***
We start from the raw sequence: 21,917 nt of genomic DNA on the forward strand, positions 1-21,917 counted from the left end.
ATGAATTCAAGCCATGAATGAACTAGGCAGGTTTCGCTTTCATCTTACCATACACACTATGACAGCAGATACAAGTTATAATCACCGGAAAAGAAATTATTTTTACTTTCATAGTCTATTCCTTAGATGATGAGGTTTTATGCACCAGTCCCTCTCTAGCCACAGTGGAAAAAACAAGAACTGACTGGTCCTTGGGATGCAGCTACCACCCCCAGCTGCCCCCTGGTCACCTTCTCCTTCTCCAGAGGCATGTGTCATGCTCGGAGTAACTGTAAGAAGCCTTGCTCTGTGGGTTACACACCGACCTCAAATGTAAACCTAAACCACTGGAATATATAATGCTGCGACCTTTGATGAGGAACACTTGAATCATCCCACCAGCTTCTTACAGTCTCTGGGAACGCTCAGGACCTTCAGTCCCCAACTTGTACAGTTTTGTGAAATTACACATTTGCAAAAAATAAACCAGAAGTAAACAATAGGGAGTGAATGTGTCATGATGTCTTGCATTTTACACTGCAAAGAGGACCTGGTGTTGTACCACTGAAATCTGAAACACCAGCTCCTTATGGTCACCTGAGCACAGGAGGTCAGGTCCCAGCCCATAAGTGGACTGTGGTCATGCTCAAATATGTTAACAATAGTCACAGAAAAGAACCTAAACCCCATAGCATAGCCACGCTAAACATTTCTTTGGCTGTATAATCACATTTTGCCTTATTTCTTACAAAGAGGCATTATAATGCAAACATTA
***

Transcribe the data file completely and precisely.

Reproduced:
We start from the raw sequence: 21,917 nt of genomic DNA on the forward strand, positions 1-21,917 counted from the left end.
ATGAATTCAAGCCATGAATGAACTAGGCAGGTTTCGCTTTCATCTTACCATACACACTATGACAGCAGATACAAGTTATAATCACCGGAAAAGAAATTATTTTTACTTTCATAGTCTATTCCTTAGATGATGAGGTTTTATGCACCAGTCCCTCTCTAGCCACAGTGGAAAAAACAAGAACTGACTGGTCCTTGGGATGCAGCTACCACCCCCAGCTGCCCCCTGGTCACCTTCTCCTTCTCCAGAGGCATGTGTCATGCTCGGAGTAACTGTAAGAAGCCTTGCTCTGTGGGTTACACACCGACCTCAAATGTAAACCTAAACCACTGGAATATATAATGCTGCGACCTTTGATGAGGAACACTTGAATCATCCCACCAGCTTCTTACAGTCTCTGGGAACGCTCAGGACCTTCAGTCCCCAACTTGTACAGTTTTGTGAAATTACACATTTGCAAAAAATAAACCAGAAGTAAACAATAGGGAGTGAATGTGTCATGATGTCTTGCATTTTACACTGCAAAGAGGACCTGGTGTTGTACCACTGAAATCTGAAACACCAGCTCCTTATGGTCACCTGAGCACAGGAGGTCAGGTCCCAGCCCATAAGTGGACTGTGGTCATGCTCAAATATGTTAACAATAGTCACAGAAAAGAACCTAAACCCCATAGCATAGCCACGCTAAACATTTCTTTGGCTGTATAATCACATTTTGCCTTATTTCTTACAAAGAGGCATTATAATGCAAACATTA